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Old 12-26-2016   #27
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100ASA for "average" days. 400ASA for cloudy days.

If you're photographing under bright sun, or photographing a bright object, use the middle aperture.

The smallest aperture, counter intuitive as it may seem, is for time exposures. It's easier to mess up a two second exposure than it is to mess up a five second exposure, so you use the smallest aperture to make counting easier and reduce mistakes.

If you shoot color film, any good shop should be able to process it cheaply, most places charge a lot more to process B&W. Do check that they can print or scan 6x9 as it is not a common format these days.
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Old 12-26-2016   #28
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The timing of this thread is interesting, a friend was recently given a Brownie Target 620 by his parents, he asked if I could help him run some film through it, so I dug out a 1916 Brownie Junior. We're going to go out this week and see what we can do.
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Old 12-26-2016   #29
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Quote:
Originally Posted by johnnyrod View Post
Nothing has made me want a box camera until I saw O2 Pilot's photo near the top. I am now perplexed.
Thanks, Johnny. The nice thing is that they're almost all cheap, so you can grab one to try out with very little financial risk.
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Old 12-26-2016   #30
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Quote:
Originally Posted by seany65 View Post
I've got a few questions for who use box brownie No.2 model f's:

What film speeds do you use?

Do you process your own films?

I don't have the facilities to process/print my own films so is there any point me getting one if I can only get them done commercially?
Back in the day, a lot of people used Kodak Verichrome Pan which you could buy at your local chemist/drugstore in 120 or 620, rated EI 80 but sometimes rated at 125.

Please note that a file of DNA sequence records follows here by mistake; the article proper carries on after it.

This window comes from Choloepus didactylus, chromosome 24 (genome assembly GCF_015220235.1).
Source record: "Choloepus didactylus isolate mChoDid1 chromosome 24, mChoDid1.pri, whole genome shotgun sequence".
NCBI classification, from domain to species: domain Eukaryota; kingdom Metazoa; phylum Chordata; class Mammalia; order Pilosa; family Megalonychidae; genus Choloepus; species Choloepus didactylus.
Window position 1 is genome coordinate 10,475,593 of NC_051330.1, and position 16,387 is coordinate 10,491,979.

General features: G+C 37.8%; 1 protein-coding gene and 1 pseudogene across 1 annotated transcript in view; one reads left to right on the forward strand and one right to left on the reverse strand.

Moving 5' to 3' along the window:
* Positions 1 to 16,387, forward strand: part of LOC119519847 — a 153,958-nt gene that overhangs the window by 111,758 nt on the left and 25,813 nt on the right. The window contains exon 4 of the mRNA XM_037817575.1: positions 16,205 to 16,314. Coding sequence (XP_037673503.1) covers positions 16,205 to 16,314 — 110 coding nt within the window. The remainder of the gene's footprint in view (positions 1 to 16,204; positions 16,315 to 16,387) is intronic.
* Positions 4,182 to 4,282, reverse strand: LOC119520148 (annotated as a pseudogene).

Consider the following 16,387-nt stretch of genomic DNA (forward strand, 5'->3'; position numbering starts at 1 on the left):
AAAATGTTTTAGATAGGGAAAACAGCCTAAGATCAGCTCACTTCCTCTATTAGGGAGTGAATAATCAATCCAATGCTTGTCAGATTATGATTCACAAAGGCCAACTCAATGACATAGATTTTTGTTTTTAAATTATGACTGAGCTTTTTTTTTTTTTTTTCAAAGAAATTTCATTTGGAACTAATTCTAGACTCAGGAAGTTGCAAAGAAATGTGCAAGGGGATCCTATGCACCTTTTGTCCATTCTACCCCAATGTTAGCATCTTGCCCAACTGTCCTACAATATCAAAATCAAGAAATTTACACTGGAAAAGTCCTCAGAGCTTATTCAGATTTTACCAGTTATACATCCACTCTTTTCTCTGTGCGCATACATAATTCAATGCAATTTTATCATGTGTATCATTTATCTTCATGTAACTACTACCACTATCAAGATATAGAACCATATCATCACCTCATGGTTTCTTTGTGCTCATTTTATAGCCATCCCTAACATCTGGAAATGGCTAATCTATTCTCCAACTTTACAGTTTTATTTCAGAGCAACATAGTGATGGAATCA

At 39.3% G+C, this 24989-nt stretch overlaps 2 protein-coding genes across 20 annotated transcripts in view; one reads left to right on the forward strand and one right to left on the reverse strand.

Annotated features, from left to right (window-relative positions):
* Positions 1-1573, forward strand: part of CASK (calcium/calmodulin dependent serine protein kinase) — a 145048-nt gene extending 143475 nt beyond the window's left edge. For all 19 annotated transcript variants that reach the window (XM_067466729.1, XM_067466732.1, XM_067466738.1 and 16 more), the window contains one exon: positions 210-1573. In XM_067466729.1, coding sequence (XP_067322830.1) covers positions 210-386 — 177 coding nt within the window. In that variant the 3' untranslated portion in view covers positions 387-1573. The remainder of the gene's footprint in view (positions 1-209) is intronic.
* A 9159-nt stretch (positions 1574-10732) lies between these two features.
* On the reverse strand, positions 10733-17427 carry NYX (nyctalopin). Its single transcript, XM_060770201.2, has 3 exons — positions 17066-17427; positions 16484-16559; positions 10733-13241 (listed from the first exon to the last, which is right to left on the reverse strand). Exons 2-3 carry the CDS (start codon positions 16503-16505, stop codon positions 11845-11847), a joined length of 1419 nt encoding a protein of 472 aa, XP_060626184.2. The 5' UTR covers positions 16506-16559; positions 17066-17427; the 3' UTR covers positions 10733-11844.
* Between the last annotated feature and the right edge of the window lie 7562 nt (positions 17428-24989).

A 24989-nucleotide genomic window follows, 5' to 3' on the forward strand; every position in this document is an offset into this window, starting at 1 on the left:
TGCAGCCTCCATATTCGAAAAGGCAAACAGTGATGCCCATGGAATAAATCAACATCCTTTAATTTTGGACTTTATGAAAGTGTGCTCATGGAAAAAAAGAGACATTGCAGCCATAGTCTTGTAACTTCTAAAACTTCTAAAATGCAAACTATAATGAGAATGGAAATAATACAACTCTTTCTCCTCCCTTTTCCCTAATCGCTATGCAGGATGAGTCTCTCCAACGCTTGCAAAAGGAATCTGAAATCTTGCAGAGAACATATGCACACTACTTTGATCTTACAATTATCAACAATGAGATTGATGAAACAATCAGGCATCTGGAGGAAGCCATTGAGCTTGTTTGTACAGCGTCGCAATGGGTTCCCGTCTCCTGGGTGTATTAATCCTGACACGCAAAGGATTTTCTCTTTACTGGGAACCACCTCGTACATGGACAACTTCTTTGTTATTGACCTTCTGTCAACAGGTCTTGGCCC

I use slow speed (ISO 100-200) film mostly because I use the camera in bright light. Shutter speed is about 1/50.

You don't need a darkroom to process your own bw films, only a changing bag and a daylight tank like a Paterson. Most people scan their negs - which you can do with a digital camera at a pinch.

If you wanted to you could make 6x9cm contact prints in your laundry or other dark room. A bit on the small side, but that's what we used to do when I was young and the Brownie was the family camera.
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Old 12-27-2016   #31
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I thought I'd throw in this old result from the aforementioned Agfa Ansco Shur Shot Special:



These were taken in half frame mode, so in effect you get a longer lens. One image was made with the close focus setting, and one was made with the normal focus setting. Images are slightly softer than in reality, due to this being a scan of a print rather than a scan from the negative. I haven't touched the thing in about five or six years but I'm inspired to drag it out for another roll now.
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Old 12-28-2016   #32
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Thanks for the replies and info.
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Old 01-18-2017   #33
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This thread inspired me to pull out a Kodak Cartridge Hawkeye Model A, I've had for who knows how long, but never have run film through.

The results were ok. I shot color and the lens renders about the same as one from a modern day one-time-use camera. With CA and focus fall off on the edges, but decently sharp in the center. I decided to "turn off" the reds (desaturate and darken) in photoshop before converting the files to greyscale to mimic an orthochromatic look. This looks much more interesting than the color files did, I think.

Hawkeye'd Dummies by Berang Berang, on Flickr

hawkeye'd SAAB by Berang Berang, on Flickr

One of the tricks to getting the best out of these old boxes is to remember the focus is set to not quite hyperfocal distance, so distant backgrounds will always be soft. If you want something sharp it really needs to be between 15 and 30 or so feet from the camera, if it's in that zone the results can be quite sharp. Outside of that, less so. In the days before enlargements this slight fudging of the hyperfocal distance didn't matter because the prints were too small for anybody to tell that scenery was not exactly in focus. Today though its a lot more apparent.